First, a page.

Arson

Arson involves the act of maliciously, voluntarily, and willfully setting fire to the property of another, or burning your own property for an improper purpose, such as to make an insurance claim. In Minnesota, arson charges are prosecuted by degree according to the severity of the alleged offense in terms of dollar value or injury or death to the victim of the fire. Minnesota arson statutes contain six types of arson charges:

First Degree Arson

According to Minnesota law, whoever unlawfully, by means of fire or explosives, intentionally destroys or damages any building that is used as a dwelling at the time the act is committed, whether the inhabitant is present therein at the time of the act or not, or any building appurtenant to, or connected with, a dwelling whether the property of the actor or of another, commits arson in the first degree. Moreover, a person is guilty of first-degree arson in Minnesota if they unlawfully, by means of fire or explosives, intentionally destroy or damage any building not referenced above, if (a) another person who is not a participant in the crime is present in the building at the time and the defendant knows that; or (b) the circumstances are such as to render the presence of such a person therein a reasonable possibility. Finally, whoever unlawfully by means of fire or explosives, intentionally destroys or damages any building not referenced above, whether the property of the actor or another, commits arson in the first degree if a flammable material is used to start or accelerate the fire.

Second Degree Arson

A person is guilty of second-degree arson in Minnesota if they unlawfully, by means of fire or explosives, intentionally destroy or damage any building not covered above, no matter what its value, or any other real or personal property valued at more than $1,000, whether the property of the actor or another.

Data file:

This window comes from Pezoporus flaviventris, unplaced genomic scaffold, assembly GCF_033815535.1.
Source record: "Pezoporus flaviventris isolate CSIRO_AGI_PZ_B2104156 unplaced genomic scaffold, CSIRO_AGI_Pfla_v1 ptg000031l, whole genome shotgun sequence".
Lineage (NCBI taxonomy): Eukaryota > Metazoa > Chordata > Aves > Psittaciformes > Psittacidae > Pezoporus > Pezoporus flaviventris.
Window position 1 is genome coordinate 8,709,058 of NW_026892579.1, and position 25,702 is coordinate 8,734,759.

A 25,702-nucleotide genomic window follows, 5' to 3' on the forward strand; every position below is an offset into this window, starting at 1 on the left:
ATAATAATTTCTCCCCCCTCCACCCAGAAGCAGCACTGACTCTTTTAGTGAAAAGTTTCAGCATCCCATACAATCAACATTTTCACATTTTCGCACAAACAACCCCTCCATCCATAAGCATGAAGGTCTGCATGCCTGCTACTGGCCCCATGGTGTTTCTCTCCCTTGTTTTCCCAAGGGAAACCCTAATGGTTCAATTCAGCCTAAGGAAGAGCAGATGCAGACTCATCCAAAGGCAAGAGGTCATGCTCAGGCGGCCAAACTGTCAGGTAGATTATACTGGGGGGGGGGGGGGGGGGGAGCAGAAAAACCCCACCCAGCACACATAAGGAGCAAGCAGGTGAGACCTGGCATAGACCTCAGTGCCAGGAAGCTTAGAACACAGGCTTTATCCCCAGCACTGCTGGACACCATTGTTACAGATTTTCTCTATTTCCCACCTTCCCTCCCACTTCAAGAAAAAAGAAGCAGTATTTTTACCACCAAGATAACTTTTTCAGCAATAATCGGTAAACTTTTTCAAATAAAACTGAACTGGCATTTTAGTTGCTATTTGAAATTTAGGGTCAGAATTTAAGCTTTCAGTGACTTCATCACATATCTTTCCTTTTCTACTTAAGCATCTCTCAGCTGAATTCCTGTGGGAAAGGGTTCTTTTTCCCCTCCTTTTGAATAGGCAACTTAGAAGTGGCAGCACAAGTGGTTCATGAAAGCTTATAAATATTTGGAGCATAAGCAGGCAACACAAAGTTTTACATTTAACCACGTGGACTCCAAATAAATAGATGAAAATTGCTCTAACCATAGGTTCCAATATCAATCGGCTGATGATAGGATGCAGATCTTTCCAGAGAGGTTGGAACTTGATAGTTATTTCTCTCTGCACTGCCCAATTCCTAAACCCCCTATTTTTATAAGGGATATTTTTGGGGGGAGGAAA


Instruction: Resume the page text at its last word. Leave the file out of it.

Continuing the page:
Third Degree Arson

A person is guilty of third-degree arson in Minnesota if they unlawfully, by means of fire or explosives, intentionally destroy or damage any real or personal property with a value of more than $300 but less than $1,000.

Fourth Degree Arson

A person is guilty of fourth-degree arson in Minnesota if they intentionally, by means of fire or explosives, set fire to, or burn, or cause to be burned any personal property in a multiple unit residential building or public building and arson in the first, second, or third degree was not committed.

Fifth Degree Arson

A person is guilty of fifth-degree arson in Minnesota if they intentionally, by means of fire or explosives, set fire to, or burn, or cause to be burned any real or personal property of value.

Wildfire Arson

A person is guilty of wildfire arson in Minnesota if they intentionally set a fire to burn out of control on land of another containing timber, underbrush, grass, or other vegetative combustible material.

Negligent Fires

Whoever is grossly negligent in causing a fire to burn or get out of control thereby causing damage or injury to another, and as a result of this: (1) a human being is injured and great bodily harm is incurred; (2) a human being is injured and bodily harm is incurred; or (3) property of another is injured, thereby, is guilty of the crime of negligent fire.

It is important to act swiftly after you’ve been arrested or charged with arson. The earlier you involve an attorney, the sooner we will be able to gather evidence, interview essential witnesses and address other important elements of your case. Call our law firm now for a free consultation: (218) 736-5456.

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